• As such, this solution provides a means for clamping the voltage generated at the drain of the MOSFET device to a predetermined voltage (i.e. the breakdown voltage of a zener diode).
  • However, typically, the breakdown voltage of a zener clamp is relatively low compared to the maximum drain to source voltage of a MOSFET device. As such, to allow an appropriate clamp voltage to be selected a zener clamp comprising a plurality of zener diodes placed in series is needed. Consequently, this solution can result in a voltage clamp circuit being relative large in size. Further, the coupling of zener diodes in series can make it difficult to provide an accurate clamp voltage.
  • Additionally, as the switching characteristics of the zener diode are slow they are not suitable for providing ESD protection to a MOSFET device. As such, additional ESD protection circuitry is required, thereby resulting in a further increase in size and complexity of a switching circuit.
  • It is desirable to improve this situation.
  • Statement of Invention
  • The present invention provides a semiconductor switch as described in the accompanying claims.
  • This provides the advantage of providing a single voltage clamp device that can provide protection to a semiconductor power switch, for example a MOSFET, insulated gate bipolar transistor IGBT, gate turn off thyristor GTO, or power bipolar transistor, from both electrostatic discharge and electrical over stress (EOS) like energy discharges.
  • Further, it allows a reduction in die size and improved voltage clamp accuracy.
  • Brief Description of the Drawings
  • The present invention will now be described, by way of example, with reference to the accompanying drawings, in which:
    • Figure 1 illustrates a semiconductor switch arrangement as known in the prior art;
    • Figure 2 illustrates a semiconductor switch arrangement incorporating a voltage clamp as known in the prior art;
    • Figure 3 illustrates a semiconductor switch arrangement according to an embodiment of the present invention;
    • Figure 4 illustrates a cross-sectional view of a semiconductor switch according to an embodiment of the present invention
    • Figure 5 illustrates voltage levels within a semiconductor switch arrangement according to an embodiment of the present invention.
    Description of a Preferred Embodiment
  • Figure 3 shows a semiconductor switch arrangement 300, having a MOSFET device 301 and a bipolar transistor 302, arranged to control the flow of current in an inductive load 303, for example a motor. The source 304 (i.e. input node) of the MOSFET device 301 is electrically coupled to ground as is a connection to the substrate of the MOSFET device 301, the gate 305 (i.e. control node) of the MOSFET device 301 is electrically coupled to a control circuit (not shown) for controlling the switching of the MOSFET device 301 and the drain 306 of the MOSFET device 301 is coupled to a supply voltage Vcc, via the inductive load 303. Although the current embodiment uses a MOSFET device to provide the switching facility other forms of semiconductor switches could be used for example, IGBT, GTO, and power bipolar transistors.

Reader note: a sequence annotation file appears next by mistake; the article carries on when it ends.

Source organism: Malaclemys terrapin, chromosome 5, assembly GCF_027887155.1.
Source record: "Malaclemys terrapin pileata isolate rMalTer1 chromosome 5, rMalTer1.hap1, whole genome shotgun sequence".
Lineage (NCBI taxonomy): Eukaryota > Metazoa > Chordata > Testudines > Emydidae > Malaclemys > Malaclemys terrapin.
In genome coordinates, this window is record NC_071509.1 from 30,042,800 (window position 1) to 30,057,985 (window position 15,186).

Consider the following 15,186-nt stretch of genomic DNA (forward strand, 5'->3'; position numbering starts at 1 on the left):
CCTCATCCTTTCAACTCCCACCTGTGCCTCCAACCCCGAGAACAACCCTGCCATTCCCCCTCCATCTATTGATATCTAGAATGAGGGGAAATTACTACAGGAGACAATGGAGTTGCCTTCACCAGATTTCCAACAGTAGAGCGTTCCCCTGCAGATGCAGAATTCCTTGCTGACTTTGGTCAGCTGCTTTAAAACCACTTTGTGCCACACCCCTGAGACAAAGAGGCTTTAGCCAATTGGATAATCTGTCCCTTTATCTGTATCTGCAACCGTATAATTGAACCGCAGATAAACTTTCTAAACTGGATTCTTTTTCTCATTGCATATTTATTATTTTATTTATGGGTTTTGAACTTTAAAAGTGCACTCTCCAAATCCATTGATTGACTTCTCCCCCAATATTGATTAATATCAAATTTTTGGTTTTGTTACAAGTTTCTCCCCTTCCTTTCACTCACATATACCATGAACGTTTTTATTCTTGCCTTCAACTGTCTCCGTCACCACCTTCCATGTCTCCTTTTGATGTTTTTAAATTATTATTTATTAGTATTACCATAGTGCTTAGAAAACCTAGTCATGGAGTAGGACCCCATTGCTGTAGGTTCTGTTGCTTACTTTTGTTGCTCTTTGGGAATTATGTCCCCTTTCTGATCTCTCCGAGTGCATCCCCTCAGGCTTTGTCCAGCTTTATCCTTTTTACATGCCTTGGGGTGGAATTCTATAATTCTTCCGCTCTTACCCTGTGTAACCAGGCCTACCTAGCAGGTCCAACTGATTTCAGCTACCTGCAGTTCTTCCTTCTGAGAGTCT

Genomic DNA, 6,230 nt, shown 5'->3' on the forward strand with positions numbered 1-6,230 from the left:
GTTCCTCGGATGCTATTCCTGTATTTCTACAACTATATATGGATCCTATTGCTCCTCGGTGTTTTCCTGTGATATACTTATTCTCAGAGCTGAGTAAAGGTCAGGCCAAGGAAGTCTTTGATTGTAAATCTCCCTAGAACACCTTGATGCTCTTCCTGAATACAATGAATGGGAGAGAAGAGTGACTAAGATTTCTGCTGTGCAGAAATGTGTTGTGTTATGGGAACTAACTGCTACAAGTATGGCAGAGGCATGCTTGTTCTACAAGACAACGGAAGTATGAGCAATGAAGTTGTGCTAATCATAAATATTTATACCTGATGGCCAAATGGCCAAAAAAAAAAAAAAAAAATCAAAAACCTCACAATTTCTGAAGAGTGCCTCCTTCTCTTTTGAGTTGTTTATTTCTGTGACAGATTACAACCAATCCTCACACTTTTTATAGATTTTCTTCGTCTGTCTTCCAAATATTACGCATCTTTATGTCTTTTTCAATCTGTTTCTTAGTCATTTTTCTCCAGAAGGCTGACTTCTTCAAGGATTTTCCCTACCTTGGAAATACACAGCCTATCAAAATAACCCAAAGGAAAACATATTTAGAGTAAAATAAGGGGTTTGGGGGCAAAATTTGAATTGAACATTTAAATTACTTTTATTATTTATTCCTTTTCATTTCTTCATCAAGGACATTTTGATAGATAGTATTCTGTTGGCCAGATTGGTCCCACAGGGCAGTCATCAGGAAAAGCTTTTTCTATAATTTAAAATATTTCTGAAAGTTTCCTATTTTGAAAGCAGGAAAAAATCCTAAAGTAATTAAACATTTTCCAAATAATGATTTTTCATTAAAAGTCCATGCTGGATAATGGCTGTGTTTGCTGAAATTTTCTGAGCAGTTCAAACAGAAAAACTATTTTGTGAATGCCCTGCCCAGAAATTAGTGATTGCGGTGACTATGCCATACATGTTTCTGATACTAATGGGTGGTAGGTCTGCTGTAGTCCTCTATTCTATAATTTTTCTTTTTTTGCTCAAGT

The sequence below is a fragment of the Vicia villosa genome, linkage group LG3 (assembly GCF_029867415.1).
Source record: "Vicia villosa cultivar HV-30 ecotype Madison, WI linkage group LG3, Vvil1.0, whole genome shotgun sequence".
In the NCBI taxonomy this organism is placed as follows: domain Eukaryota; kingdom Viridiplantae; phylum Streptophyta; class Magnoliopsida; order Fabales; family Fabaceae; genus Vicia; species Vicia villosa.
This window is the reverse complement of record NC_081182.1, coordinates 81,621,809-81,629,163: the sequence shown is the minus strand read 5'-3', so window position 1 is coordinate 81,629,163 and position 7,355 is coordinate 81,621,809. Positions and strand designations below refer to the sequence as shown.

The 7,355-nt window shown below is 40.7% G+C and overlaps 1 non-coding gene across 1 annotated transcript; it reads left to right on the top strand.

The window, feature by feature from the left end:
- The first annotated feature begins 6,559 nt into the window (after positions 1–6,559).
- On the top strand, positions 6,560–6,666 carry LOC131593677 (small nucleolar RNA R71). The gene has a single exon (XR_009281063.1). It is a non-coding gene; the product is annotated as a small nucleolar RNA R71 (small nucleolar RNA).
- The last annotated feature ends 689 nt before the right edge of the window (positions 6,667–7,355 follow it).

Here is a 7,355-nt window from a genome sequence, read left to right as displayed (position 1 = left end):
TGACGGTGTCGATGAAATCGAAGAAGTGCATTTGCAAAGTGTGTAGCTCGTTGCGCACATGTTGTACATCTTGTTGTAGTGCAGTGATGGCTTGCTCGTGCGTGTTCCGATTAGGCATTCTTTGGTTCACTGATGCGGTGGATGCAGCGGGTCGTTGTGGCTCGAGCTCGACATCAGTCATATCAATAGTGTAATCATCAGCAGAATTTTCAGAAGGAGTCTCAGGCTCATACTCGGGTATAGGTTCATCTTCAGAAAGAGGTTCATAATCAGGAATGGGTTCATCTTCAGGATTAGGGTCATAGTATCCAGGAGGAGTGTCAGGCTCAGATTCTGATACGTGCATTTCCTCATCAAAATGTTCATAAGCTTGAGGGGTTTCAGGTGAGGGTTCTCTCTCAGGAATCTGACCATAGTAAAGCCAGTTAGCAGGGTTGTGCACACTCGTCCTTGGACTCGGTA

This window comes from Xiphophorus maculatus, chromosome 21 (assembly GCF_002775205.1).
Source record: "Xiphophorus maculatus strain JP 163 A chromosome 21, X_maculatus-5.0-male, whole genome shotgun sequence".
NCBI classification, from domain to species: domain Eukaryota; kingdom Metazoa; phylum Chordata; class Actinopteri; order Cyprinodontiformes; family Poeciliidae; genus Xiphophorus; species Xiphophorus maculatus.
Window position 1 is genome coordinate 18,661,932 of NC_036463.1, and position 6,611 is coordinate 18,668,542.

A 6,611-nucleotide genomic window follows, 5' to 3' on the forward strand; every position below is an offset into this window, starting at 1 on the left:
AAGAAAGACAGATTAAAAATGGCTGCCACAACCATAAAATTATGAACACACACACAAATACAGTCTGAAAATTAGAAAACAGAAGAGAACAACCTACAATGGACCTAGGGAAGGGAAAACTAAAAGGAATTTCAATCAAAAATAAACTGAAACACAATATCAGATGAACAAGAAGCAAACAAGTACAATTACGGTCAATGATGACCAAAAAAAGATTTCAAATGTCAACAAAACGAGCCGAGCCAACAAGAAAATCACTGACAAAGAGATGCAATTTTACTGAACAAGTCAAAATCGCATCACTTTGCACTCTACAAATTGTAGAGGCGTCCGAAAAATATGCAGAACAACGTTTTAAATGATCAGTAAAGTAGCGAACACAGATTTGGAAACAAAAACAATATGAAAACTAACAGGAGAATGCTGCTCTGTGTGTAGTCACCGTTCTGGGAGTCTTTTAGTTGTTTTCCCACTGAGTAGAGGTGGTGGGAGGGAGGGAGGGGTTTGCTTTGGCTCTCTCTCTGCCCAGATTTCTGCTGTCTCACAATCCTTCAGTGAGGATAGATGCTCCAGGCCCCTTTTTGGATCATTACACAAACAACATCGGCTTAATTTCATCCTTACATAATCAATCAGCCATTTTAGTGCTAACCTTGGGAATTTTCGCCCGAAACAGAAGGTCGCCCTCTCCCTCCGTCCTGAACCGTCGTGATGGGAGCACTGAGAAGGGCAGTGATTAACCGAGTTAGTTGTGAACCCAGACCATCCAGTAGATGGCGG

• The MOSFET device 301 illustrated is an N-type device, however, as would be appreciated by a person skilled in the art a P-type device could also be used.
  • Coupled between the drain 306 and gate 305 of the MOSFET device 301 is the bipolar transistor 302, where the collector 307 of the bipolar transistor 302 is electrically coupled to the drain 306 of the MOSFET device 301 and the emitter 308 and base 309 of the bipolar transistor 302 is electrically coupled to the gate 305. The bipolar transistor 302 illustrated is an npn device, however, as would be appreciated by a person skilled in the art, a pnp device could be used.
  • The bipolar transistor 302 is arranged to provide voltage clamping to prevent the maximum drain to source voltage of the MOSFET device 301 being exceeded. Two examples for when the voltage clamping may be required are when the load current (i.e. the current flowing through the inductive load 303) is switched off by the MOSFET device 301 and a voltage is generated by the inductive load 303 trying to maintain the current through the load and when an ESD pulse causes a voltage differential to form across the MOSFET device 301. For the purposes of providing ESD protection the bipolar should be configured to be suitable to respond to electro static discharges, for example to have low capacitance and be suitable for high currents.
  • To determine the voltage clamping requirements for a MOSFET device the energy dissipation specification for the MOSFET device should be known. Knowing the energy dissipation specification for a MOSFET device it is necessary to ensure that the actual energy dissipation is kept within the energy dissipation specification for the MOSFET device. The energy dissipation into the MOSFET can be calculated using: E D = 1 2 LI 2 x Vclamp Vclamp - Vcc
    Figure imgb0001

    where L is the inductive load, I is the current generated by the inductive load, Vclamp is the clamp voltage and Vcc the voltage supply.
  • Accordingly, Vclamp should be chosen such that ED is less than the maximum allowable energy dissipated into the MOSFET device.
  • With the emitter 309 and base 308 of the bipolar transistor 302 being coupled together the bipolar transistor 302 acts as an insulator for voltages applied to the collector 307 less than a predetermined voltage. However, if the collector or base voltage exceeds a predetermined voltage (i.e. the clamp voltage) the bipolar transistor 302 begins to conduct from the collector 307 to the emitter 309.